Massive days for the Potters

Just filled in this Questionnaire for fellow blogger, The Rock ‘n Roll Oatcake http://stokieboy.wordpress.com/

They’re snapshots of something, these things, like Desert Island discs; the answers would probably be different tomorrow.

1. With Stoke just two games away from possible automatic promotion do you think we will do it or fall under pressure? Has the Pottermouth poem galvanised the fans and players do you think? (I read one Vale fan comment that the Stoke players wouldn’t understand the accent!)

Even Norwich put 5 past Colchester recently, how hard can it be? :)
So: yes, I think we’ll do it. I’m amazed we’re in this position at all but the bad-results blip seems to have passed just in the nick of time.
I had an arts journalist from the Guardian (who I didn’t really know) email the Pottermouth link to me: this ‘call to arms’ has even achieved national recognition, which is really something for anything Stoke-related.
Never mind what Fale fans think: they’re back where they belong, in tinpot obscurity.

2. How did you first get into writing and were you pleased with the reaction to ‘She Stood Their Laughing’? What attracts you most about writing and how easy/hard was it to land your first book deal?

I went back to education in my early thirties, to Norwich School of Art and Design. I did a degree in Cultural Studies, which meant I spent my time in three parts: one third art history, one third visual work, and one third creative writing. I’d been accepted on an entirely visual portfolio – I thought painting was what I was going to do, but I discovered I had some talent at writing and really rather less-so re. visual work. My first book was a collection of stories set in Stoke-on-Trent. I had 50 copies of the early prototype of that printed at a local firm and I stood them on a plinth for my final degree show piece. One of those copies found its way into the hands of an editor from Faber and Faber; he subsequently sent me a letter wondering if I had a few more stories to flesh it out into a publishable length. So my intro into publishing was non-standard, in that I was touted up, though I’ve had a few of rejection slips since: three or four editors turned down She Stood There Laughing before Simon & Schuster picked it up.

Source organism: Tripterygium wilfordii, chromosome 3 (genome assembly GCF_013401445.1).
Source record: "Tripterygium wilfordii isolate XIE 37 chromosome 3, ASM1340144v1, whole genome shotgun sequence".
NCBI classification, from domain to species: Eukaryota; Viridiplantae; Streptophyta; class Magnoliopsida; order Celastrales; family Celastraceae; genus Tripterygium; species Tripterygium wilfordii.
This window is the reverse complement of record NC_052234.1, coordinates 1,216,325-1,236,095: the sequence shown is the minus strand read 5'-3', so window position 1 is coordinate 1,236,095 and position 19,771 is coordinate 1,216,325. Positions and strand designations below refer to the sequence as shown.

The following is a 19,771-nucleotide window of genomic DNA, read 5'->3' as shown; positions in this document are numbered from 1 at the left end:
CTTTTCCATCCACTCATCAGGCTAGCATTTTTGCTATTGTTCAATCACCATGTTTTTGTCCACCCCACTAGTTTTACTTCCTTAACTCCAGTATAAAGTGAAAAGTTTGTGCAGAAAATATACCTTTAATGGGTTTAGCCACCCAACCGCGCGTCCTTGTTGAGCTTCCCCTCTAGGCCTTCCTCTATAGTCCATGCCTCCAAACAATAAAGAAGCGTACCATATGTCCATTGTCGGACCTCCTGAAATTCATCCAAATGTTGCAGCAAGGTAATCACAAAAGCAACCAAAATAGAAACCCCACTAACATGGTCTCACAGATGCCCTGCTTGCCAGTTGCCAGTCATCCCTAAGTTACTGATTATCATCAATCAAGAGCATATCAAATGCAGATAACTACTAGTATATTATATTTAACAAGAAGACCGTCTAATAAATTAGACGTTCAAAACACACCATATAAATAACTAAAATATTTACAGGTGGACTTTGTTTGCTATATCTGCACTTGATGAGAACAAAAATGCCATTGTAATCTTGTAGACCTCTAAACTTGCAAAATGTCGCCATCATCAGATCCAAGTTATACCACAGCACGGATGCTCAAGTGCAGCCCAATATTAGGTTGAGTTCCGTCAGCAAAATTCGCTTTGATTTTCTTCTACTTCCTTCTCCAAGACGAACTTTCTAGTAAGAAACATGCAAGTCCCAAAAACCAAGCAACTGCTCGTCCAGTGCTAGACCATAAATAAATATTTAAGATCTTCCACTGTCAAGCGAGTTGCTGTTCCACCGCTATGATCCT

SSTL got a broad thumbs-up from Stoke fans, and it topped the Independent newspaper’s dedicated sports book chart for a few weeks. Some reviewers didn’t like it because I included terrace talk and filthy language while at the same time referring to French cultural theoretical concepts and applying them to football. They considered this pseudish, as though those two voices couldn’t be part of one person. I was more than happy with that: to be pissing off a few public schoolboy sports hacks.


3. What have been the highlights and lowlights (this maybe a few!) as a Stoke supporter?

Highlights: The League Cup, signing Alan Hudson, the second coming of Lou, the introduction of Delilah, Steino, the Millennium Cardiff, Bjarni, Hoekstra, Gerry, Boskamp’s press calls. This season could provide one, too.

Lowlights: I’ve never enjoyed the relegations; I hated leaving the Vic; post-Waddo our form in the FA Cup has been dire whoever has been in charge; there was a horror period when we kept losing to the Fale who at one point even seemed to be a division higher, but that must surely have been an hallucination bought on by a bad oyster.


4. Any recent music/books/films you would recommend?

Music: Tinchy Stryder: Star in the Hood (my son, Jack, manages this guy: he is the future of UK Grime.) I like Duffy, too.

Book: Currently reading Divided Soul, by David Ritz, an account of Marvin Gaye’s life. I’m partially doing it as research for a part of my next novel – I’ve always been fascinated by that period Gaye spent towards the end washed up in Ostend, it’s seems so incongrous. There are lots of nice lines, for instance, when asked how much he has spent on toot over the years, Gaye replies, ‘I don’t even want to think about it.I don’t want to know. To be truthful, I’ve been careful never to keep track. My attitude has always been, whenever good blow is around, buy it, regardless of price.’

Film: American Gangster is great. It looks superb: Ridley Scott has managed to recreate ‘seventies cops in ‘seventies America, filmed today using modern production values, and made it shine. He’s a genius film maker for the big screen – he would have won Oscars for it if only he wasn’t such a bolshy git.

5. Message for the Stoke fans…

Do eet. Just do eet.

(I can’t get links into this wordpress format, at least not in any straightforward manner … it ought to be a piece of cake. I’ll have to change the template if I can’t sort it out…)

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